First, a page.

He cleared his throat and said in accented English, "May I be of assistance?"
The thirty-something woman jumped awake and sat up startled. The manís appearance unnerved her more than his sudden presence, but his posture was relaxed and unthreatening. She seemed unsure of him, but after a quick glance at her watch, she realized just how long she had been stranded there. He was the only one who had offered to help, but she did not see his car or truck after a brief look around.
"Hello," she said in a voice she hoped was calm. "I stopped to take a photograph for a project and couldnít get the car running again. I left my cell phone at home on the charger, so I couldn't call anyone." As soon as she'd said this last, the woman felt a shiver shoot up and down her spine. She'd just revealed to a stranger that she had no way to call for help. She hoped she hadn't just placed herself in danger.
Not realizing her train of thought, man simply nodded and set down the duffel bag strapped over his right shoulder. He moved to the front of the vehicle and peered at the engine under the open hood. The engineering was simple and he grunted once to himself as he wiggled a corroded battery terminal that was loose. He pulled the terminal free of the post, used a stick from the ground to scrape off enough of the corroded material to get a clean spot, and then pushed the terminal back into place upon its post. He tightened it as best he could with his fingers and then stepped back.
"Try it now," he said. The woman turned the key and the engine started immediately. She smiled at him with large, deep blue eyes.
"Thank you very much, mister uh..." she said.
"Rojur Delondin," he replied.
"Can I give you a ride into town, Mister Rogers?" she asked. "Itís not much farther."
"Rojur," he corrected. "Yes, that would be nice." He bent down and wiped a small amount of grease on his fingers onto the grass beside the road, unwilling to get the woman's vehicle filthy. He stood back up and retrieved his bag."Once you get to your destination, you should have a mechanic clean the battery terminals for you. The corrosion is what kept it from starting for you."
"Thank you, I will."The woman looked again at his pale eyes and hair color, and then motioned to the passenger seat. Rojur placed his bag in the back seat next to her camera bag and then got in beside her.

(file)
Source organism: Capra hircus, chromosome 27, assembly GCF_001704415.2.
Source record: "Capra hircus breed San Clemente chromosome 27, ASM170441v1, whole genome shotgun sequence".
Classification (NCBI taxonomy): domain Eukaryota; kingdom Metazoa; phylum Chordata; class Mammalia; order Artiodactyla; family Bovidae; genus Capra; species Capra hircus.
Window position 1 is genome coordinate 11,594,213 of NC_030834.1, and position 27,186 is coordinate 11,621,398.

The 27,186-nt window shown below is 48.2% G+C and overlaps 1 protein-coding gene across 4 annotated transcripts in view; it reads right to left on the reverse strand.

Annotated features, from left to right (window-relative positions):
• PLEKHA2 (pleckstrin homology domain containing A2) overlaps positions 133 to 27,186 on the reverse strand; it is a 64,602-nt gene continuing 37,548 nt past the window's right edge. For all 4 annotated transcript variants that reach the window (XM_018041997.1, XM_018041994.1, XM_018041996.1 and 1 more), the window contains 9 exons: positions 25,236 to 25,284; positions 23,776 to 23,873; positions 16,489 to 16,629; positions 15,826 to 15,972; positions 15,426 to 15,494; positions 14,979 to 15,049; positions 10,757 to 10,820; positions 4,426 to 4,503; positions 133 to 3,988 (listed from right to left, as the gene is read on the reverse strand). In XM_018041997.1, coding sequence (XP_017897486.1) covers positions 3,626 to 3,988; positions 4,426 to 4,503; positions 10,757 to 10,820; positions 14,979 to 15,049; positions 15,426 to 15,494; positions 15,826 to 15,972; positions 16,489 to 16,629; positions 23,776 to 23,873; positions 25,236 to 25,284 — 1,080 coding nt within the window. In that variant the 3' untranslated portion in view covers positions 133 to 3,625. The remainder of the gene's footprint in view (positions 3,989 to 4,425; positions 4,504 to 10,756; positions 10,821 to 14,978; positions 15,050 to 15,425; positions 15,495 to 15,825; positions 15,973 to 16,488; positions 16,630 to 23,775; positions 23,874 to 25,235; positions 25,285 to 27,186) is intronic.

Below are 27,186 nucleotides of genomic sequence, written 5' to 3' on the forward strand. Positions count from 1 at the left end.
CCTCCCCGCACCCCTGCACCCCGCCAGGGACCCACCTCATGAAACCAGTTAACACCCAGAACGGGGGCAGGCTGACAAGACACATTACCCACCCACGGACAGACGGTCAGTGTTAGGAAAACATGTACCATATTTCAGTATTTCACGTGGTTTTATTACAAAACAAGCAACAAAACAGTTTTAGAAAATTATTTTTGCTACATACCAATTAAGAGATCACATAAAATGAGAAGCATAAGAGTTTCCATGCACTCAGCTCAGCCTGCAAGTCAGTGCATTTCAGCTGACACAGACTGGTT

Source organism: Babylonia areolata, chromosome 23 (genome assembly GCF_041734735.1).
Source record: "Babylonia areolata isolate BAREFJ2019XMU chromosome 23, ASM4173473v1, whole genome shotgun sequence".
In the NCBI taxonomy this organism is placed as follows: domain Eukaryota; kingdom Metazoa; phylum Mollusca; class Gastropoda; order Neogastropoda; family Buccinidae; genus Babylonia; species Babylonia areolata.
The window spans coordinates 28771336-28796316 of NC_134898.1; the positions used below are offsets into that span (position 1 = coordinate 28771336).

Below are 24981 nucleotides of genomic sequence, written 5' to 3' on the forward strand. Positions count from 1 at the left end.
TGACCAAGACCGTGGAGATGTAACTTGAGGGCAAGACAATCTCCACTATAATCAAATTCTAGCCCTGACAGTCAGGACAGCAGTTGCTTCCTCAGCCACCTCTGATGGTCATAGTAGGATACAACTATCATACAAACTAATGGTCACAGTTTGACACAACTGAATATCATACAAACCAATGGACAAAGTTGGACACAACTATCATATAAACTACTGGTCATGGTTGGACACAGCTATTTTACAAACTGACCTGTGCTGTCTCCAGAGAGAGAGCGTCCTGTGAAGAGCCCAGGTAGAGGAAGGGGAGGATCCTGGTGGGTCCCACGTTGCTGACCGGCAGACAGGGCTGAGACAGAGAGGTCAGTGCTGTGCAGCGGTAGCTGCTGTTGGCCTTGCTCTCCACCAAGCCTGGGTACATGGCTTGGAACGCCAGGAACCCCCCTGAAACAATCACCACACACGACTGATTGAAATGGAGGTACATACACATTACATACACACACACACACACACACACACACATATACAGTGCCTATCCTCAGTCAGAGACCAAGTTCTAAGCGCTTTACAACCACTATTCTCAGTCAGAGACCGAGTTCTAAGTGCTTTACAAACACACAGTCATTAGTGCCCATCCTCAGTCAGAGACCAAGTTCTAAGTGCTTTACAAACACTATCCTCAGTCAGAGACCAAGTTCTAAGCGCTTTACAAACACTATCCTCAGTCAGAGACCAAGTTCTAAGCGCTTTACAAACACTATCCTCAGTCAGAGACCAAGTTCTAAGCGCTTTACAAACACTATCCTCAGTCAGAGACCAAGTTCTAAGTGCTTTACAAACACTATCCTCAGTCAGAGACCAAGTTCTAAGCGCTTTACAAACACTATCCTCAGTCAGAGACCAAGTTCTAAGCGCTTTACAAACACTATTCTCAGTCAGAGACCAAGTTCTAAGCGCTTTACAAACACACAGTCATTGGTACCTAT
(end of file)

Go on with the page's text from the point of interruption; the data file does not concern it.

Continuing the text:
"Nice to make your acquaintance, Miss," he said as she eased the car out onto the roadway.
"Ms," she corrected him, slipping on a pair of large sunglasses. "Saundra Scott. You aren't from around here, are you?"
Rojur laughed and shook his head. "No, I am not from around here."
"I didn't think so, but I do not recognize your accent. Are you traveling?"
Rojur nodded and held a hand up to his forehead to keep his long bangs from flogging his face in the wind from the open top of the car. "Yes," he answered. "I am traveling. Can you tell me where we are going?" The forest of trees fell behind them and they were now driving through open farmland.
"We're coming up on Route 66," Saundra told him. "We'll make a left turn up ahead and then it's a straight shot into Edmond."
The name of Edmond seemed familiar to him, but Rojur's memory was sketchy. "Is that near Oklahoma City?" he asked.
Saundra laughed and looked over at him. "Yes, it's just north of the City. Are you an actor with a film crew?" she asked. "I heard the state film commission was making a sci-fi movie and your makeup could fit with what I've heard described."
Rojur raised an eyebrow. "No, I am not with a film crew. However, I was hoping to find work and a place to stay in Oklahoma City. Traveling gets tiresome and I am ready to stay put for a while."
"You aren't doing a film?" the woman asked, seeming perplexed. "Why are you dressed up like that, then? Halloweenís not for another two weeks."
Rojur frowned and fell silent, his pale eyes on the road. When he sensed that Saundra was about to repeat her question, he sighed and said, "I suppose I need new clothes, but I assure you I am not wearing makeup."
"ButÖ your hair and eyesÖ"
"Öare my natural colors," he finished for her.
The woman guided the car through an intersection and then turned onto a two-lane highway. "I thought albinos had red eyes, white hair and skin," she said.